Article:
Johnson votes for ACA repeal

Published 12:00 pm Friday, May 5, 2017

Effort faces tougher fight in Senate; Brown tweets about pre-existing conditions

WASHINGTON — U.S. Rep Bill Johnson, R-Ohio, voted with his party on Thursday to repeal and replace the Affordable Care Act.

The close vote in the chamber, 217-213, had all 193 Democrats opposing the effort, which would gut most provisions of the health care law, colloquially referred to as “Obamacare,” which was passed by Congress and signed into law by President Barack Obama in 2009.

Most Republicans voted for the repeal, with 20 opposing and one not voting.

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“This is a great plan,” President Donald Trump said to Republicans following the vote. “I actually think it will get even better. This is a repeal and replace of Obamacare. Make no mistake about it.”

Johnson said the House had taken a “major step” toward its promise to repeal and replace the ACA.

“We are here today because many Americans experienced the broken promises of Obamacare – they saw their premiums skyrocket, lost access to their doctors, and lost the health care plans that worked for them,” Johnson said. “As we speak, many states and counties are down to one health care provider. Obamacare premiums continue to rise, and costs are out-of-control. The American Health Care Act (AHCA), which I voted in favor of, will maintain protections for people with pre-existing conditions, decrease the overall cost of health care coverage, and strengthen the health insurance market so that all Americans have more choices and greater access to affordable, quality healthcare. It’s a vast improvement over Obamacare that continues to unravel.”

Johnson disagreed with critics who said pre-existing conditions would not be covered under the bill.

“Nobody can be charged higher premiums if they keep their coverage,” Johnson said. “Under Obamacare, insurers are fleeing the marketplace, and at the current rate, those with AND without pre-existing conditions will lose their health insurance. Today, the House kept the promise to stop the collapse of Obamacare.”
Other Republicans from the region were spilt on the bill, with Rep. Brad Wenstrup, of Ohio, whose district borders Johnson’s, and Evan Jenkins, of West Virginia, voting in favor, while Thomas Massie, of Kentucky, opposed it.

Recent polling has shown that repeal of ACA is unpopular with voters, with 37 percent supporting the dismantling of the law, while 61 percent say it should be kept or fixed, according to an ABC News/Washington Post poll taken April 17-20.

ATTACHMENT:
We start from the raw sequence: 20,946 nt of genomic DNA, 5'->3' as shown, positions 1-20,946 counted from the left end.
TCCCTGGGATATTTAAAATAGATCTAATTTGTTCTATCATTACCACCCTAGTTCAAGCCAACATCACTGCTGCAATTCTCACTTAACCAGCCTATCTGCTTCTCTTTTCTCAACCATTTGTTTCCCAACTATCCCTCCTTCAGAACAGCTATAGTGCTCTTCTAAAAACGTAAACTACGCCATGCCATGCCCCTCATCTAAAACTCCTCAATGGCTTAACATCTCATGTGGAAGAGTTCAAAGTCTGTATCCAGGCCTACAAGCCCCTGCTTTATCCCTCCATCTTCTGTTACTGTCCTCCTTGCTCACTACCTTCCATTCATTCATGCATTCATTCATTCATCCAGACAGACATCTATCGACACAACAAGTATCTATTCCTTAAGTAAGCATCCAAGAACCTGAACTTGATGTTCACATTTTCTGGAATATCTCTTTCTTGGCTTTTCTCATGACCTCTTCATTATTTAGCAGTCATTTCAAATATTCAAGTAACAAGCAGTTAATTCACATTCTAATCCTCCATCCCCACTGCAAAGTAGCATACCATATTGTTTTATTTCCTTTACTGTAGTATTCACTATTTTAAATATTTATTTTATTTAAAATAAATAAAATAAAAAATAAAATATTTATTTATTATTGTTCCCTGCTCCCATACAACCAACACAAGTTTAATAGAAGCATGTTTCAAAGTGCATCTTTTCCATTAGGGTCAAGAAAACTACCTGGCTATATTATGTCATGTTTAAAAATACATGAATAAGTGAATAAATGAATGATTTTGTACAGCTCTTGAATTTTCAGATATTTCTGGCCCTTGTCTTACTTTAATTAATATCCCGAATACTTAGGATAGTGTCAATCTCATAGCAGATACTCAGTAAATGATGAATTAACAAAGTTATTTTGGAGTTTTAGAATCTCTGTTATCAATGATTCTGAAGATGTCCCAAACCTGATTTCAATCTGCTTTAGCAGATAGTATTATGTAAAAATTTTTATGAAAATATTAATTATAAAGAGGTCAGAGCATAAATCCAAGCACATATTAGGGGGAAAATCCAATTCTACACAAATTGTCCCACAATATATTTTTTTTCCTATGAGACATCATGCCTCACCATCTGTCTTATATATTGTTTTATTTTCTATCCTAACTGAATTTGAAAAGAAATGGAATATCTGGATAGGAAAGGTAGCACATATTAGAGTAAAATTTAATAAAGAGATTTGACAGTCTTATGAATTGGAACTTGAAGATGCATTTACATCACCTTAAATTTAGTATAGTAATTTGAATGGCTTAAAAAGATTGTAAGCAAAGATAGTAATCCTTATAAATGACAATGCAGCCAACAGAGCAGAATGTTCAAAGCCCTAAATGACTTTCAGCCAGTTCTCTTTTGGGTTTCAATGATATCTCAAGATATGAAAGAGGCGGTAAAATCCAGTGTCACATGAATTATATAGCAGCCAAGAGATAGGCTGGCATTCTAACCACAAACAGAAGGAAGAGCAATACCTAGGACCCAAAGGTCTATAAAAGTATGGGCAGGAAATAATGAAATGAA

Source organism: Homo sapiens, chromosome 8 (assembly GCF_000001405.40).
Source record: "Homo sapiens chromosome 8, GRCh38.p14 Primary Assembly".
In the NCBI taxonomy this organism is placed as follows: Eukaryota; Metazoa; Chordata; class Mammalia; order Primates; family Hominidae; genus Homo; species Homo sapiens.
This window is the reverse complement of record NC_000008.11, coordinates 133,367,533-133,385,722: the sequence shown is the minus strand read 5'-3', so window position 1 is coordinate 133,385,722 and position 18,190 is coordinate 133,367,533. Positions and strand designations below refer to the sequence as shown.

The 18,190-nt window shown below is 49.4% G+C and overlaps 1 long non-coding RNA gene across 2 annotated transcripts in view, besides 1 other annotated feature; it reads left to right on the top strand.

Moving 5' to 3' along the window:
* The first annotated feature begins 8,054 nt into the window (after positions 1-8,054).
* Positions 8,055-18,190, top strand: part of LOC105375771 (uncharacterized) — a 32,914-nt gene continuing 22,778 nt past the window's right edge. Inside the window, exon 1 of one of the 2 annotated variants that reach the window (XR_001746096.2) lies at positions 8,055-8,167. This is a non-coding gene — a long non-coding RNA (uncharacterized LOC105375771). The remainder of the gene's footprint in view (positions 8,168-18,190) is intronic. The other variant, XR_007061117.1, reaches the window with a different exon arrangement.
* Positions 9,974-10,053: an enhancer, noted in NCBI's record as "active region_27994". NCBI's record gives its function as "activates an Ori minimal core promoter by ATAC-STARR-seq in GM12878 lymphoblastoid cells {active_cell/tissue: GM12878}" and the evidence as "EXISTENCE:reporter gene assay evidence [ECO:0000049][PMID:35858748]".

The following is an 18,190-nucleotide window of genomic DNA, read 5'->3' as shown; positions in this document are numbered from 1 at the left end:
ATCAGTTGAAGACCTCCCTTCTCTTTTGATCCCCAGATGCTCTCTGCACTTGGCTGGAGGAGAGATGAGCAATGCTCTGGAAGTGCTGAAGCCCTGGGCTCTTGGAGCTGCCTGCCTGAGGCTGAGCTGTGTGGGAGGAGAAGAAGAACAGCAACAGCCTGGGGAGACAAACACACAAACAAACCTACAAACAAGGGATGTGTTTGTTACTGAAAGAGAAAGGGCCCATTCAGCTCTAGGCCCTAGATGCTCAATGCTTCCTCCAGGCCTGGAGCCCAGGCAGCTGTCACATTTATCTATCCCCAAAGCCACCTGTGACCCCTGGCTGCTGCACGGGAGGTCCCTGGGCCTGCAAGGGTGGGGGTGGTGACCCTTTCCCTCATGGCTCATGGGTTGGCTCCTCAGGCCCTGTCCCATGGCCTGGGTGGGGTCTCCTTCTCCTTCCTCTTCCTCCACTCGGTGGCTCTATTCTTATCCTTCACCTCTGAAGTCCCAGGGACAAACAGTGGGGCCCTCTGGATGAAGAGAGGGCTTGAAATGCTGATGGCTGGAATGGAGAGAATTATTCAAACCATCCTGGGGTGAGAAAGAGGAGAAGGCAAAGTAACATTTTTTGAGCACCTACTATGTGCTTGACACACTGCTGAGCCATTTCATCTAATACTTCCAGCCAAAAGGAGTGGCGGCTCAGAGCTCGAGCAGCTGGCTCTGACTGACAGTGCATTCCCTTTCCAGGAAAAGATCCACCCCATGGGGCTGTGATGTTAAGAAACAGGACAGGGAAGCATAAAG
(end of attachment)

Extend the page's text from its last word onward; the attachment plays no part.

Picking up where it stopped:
Democrats have seized on criticism of the Republican bill, The American Health Care Act, referring to it as “Trumpcare.” House Democrats broke out in a chant of the song “Na Na Hey Hey Kiss Him Goodbye” after the Republican effort passed, illustrating their willingness to run on the issue in their attempts to retake control of the chamber in 2018.

The repeal faces a tougher fight in the Senate, where it must achieve 60 votes to break a Democratic filibuster. Republicans currently hold 52 seats in the chamber.

Ohio’s Democratic U.S. senator, Sherrod Brown, was quick to condemn Republicans in a press release issued shortly after the vote, citing Republican Gov. John Kasich’s opposition to repeal.

“I agree with Governor Kasich: we cannot allow Washington politicians with taxpayer-funded health insurance to rip coverage away from Ohioans who are battling cancer, getting regular checkups for the first time or finally getting treatment for their opioid addiction,” Brown said. “This bill threatens the healthcare coverage of nearly 1 million Ohioans, including 200,000 currently battling addiction, and allows companies to jack up prices on people with preexisting conditions like asthma and diabetes. This bill is heartless, it is bad for Ohio, and it will leave real Ohioans struggling to afford care. Instead of taking care away, we should be working to reduce the price of prescription drugs and improve care for everyone.”

Brown spent Thursday morning, prior to the House vote, Tweeting out a list of preexisting conditions that he said would cost more for coverage under the Republican plan.

“So what is a pre-existing condition?” Brown wrote. “Let’s put it like this – you may pay more for healthcare under their plan if you’ve been affected by:”

He then proceeded to list, over 11 Tweets, alphabetically, dozens of examples, ranging from anxiety, acid reflux and AIDS/HIV to tooth disease, tuberculosis and ulcers.